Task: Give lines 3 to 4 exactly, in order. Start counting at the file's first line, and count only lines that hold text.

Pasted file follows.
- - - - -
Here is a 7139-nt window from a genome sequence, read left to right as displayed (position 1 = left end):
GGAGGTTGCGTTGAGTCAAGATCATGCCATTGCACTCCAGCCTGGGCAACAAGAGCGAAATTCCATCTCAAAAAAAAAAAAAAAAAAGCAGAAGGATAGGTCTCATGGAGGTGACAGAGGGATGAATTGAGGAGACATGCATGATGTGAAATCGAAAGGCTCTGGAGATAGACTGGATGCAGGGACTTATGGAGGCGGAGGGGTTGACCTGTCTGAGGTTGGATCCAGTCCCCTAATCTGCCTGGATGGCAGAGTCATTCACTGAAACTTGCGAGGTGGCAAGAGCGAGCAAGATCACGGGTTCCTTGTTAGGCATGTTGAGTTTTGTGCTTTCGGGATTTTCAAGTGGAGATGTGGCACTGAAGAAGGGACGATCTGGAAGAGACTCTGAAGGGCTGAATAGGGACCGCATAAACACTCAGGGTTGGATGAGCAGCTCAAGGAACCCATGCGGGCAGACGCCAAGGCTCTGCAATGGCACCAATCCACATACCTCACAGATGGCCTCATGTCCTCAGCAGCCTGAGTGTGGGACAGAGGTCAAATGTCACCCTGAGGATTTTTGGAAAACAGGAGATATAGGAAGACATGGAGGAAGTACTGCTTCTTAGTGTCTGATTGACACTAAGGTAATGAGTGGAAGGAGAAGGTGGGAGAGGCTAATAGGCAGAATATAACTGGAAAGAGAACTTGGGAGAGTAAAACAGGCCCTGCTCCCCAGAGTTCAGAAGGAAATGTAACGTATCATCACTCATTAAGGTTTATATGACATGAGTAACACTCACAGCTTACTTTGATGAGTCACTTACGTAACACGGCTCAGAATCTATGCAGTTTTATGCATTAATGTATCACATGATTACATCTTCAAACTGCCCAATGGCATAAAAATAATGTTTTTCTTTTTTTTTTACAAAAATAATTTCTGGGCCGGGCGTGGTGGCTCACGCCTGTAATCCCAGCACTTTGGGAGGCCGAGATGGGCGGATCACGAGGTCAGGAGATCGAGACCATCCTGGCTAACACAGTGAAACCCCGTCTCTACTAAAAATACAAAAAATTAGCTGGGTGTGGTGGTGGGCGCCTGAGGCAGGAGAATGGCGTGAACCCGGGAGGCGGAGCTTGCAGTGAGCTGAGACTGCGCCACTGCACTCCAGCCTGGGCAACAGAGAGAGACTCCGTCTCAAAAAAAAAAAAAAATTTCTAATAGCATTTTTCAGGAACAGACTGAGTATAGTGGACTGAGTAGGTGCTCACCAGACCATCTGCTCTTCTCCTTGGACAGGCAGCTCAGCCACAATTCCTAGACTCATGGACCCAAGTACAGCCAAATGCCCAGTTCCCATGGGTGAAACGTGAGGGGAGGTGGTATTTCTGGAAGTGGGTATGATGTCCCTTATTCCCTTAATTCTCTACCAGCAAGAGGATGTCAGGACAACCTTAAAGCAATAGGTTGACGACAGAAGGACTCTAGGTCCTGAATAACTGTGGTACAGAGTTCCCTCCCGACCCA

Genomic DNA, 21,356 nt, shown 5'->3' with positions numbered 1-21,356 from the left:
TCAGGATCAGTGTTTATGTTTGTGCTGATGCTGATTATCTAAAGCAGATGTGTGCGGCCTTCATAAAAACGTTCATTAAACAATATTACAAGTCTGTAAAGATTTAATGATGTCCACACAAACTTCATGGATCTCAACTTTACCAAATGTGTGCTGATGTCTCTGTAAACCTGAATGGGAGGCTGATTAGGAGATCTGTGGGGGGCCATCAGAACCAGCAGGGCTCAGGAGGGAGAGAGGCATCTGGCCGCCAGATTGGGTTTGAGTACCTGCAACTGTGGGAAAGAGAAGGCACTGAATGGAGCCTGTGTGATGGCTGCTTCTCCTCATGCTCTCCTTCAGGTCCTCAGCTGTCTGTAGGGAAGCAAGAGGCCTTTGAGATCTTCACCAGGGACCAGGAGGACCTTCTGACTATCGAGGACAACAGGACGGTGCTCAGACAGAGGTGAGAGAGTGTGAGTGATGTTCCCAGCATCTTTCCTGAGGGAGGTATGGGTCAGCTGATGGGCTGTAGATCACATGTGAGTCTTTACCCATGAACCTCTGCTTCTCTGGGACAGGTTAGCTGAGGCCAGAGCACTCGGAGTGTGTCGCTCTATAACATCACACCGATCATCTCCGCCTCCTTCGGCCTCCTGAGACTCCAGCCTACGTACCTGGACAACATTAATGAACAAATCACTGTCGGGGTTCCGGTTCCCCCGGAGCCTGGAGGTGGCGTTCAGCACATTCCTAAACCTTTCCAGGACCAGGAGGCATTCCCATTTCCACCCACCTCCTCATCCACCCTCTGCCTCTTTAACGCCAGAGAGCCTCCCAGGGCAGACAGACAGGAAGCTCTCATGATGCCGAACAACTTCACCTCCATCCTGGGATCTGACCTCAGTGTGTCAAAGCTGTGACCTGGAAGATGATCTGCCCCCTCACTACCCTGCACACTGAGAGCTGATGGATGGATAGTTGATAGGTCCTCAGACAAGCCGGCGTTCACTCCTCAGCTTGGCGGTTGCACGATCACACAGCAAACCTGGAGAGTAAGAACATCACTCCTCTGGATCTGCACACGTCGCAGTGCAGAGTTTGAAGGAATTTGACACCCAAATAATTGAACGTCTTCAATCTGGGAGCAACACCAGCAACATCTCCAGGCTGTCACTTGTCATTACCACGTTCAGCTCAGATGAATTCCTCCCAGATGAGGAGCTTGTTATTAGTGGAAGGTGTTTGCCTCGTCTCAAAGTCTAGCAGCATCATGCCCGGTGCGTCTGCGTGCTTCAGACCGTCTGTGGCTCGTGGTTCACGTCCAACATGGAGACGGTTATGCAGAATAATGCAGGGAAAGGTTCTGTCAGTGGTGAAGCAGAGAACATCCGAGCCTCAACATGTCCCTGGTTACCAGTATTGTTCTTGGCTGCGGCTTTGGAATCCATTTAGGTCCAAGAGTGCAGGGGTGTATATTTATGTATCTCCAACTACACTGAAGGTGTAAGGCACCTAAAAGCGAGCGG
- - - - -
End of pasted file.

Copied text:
Genomic DNA, 21,356 nt, shown 5'->3' with positions numbered 1-21,356 from the left:
TCAGGATCAGTGTTTATGTTTGTGCTGATGCTGATTATCTAAAGCAGATGTGTGCGGCCTTCATAAAAACGTTCATTAAACAATATTACAAGTCTGTAAAGATTTAATGATGTCCACACAAACTTCATGGATCTCAACTTTACCAAATGTGTGCTGATGTCTCTGTAAACCTGAATGGGAGGCTGATTAGGAGATCTGTGGGGGGCCATCAGAACCAGCAGGGCTCAGGAGGGAGAGAGGCATCTGGCCGCCAGATTGGGTTTGAGTACCTGCAACTGTGGGAAAGAGAAGGCACTGAATGGAGCCTGTGTGATGGCTGCTTCTCCTCATGCTCTCCTTCAGGTCCTCAGCTGTCTGTAGGGAAGCAAGAGGCCTTTGAGATCTTCACCAGGGACCAGGAGGACCTTCTGACTATCGAGGACAACAGGACGGTGCTCAGACAGAGGTGAGAGAGTGTGAGTGATGTTCCCAGCATCTTTCCTGAGGGAGGTATGGGTCAGCTGATGGGCTGTAGATCACATGTGAGTCTTTACCCATGAACCTCTGCTTCTCTGGGACAGGTTAGCTGAGGCCAGAGCACTCGGAGTGTGTCGCTCTATAACATCACACCGATCATCTCCGCCTCCTTCGGCCTCCTGAGACTCCAGCCTACGTACCTGGACAACATTAATGAACAAATCACTGTCGGGGTTCCGGTTCCCCCGGAGCCTGGAGGTGGCGTTCAGCACATTCCTAAACCTTTCCAGGACCAGGAGGCATTCCCATTTCCACCCACCTCCTCATCCACCCTCTGCCTCTTTAACGCCAGAGAGCCTCCCAGGGCAGACAGACAGGAAGCTCTCATGATGCCGAACAACTTCACCTCCATCCTGGGATCTGACCTCAGTGTGTCAAAGCTGTGACCTGGAAGATGATCTGCCCCCTCACTACCCTGCACACTGAGAGCTGATGGATGGATAGTTGATAGGTCCTCAGACAAGCCGGCGTTCACTCCTCAGCTTGGCGGTTGCACGATCACACAGCAAACCTGGAGAGTAAGAACATCACTCCTCTGGATCTGCACACGTCGCAGTGCAGAGTTTGAAGGAATTTGACACCCAAATAATTGAACGTCTTCAATCTGGGAGCAACACCAGCAACATCTCCAGGCTGTCACTTGTCATTACCACGTTCAGCTCAGATGAATTCCTCCCAGATGAGGAGCTTGTTATTAGTGGAAGGTGTTTGCCTCGTCTCAAAGTCTAGCAGCATCATGCCCGGTGCGTCTGCGTGCTTCAGACCGTCTGTGGCTCGTGGTTCACGTCCAACATGGAGACGGTTATGCAGAATAATGCAGGGAAAGGTTCTGTCAGTGGTGAAGCAGAGAACATCCGAGCCTCAACATGTCCCTGGTTACCAGTATTGTTCTTGGCTGCGGCTTTGGAATCCATTTAGGTCCAAGAGTGCAGGGGTGTATATTTATGTATCTCCAACTACACTGAAGGTGTAAGGCACCTAAAAGCGAGCGG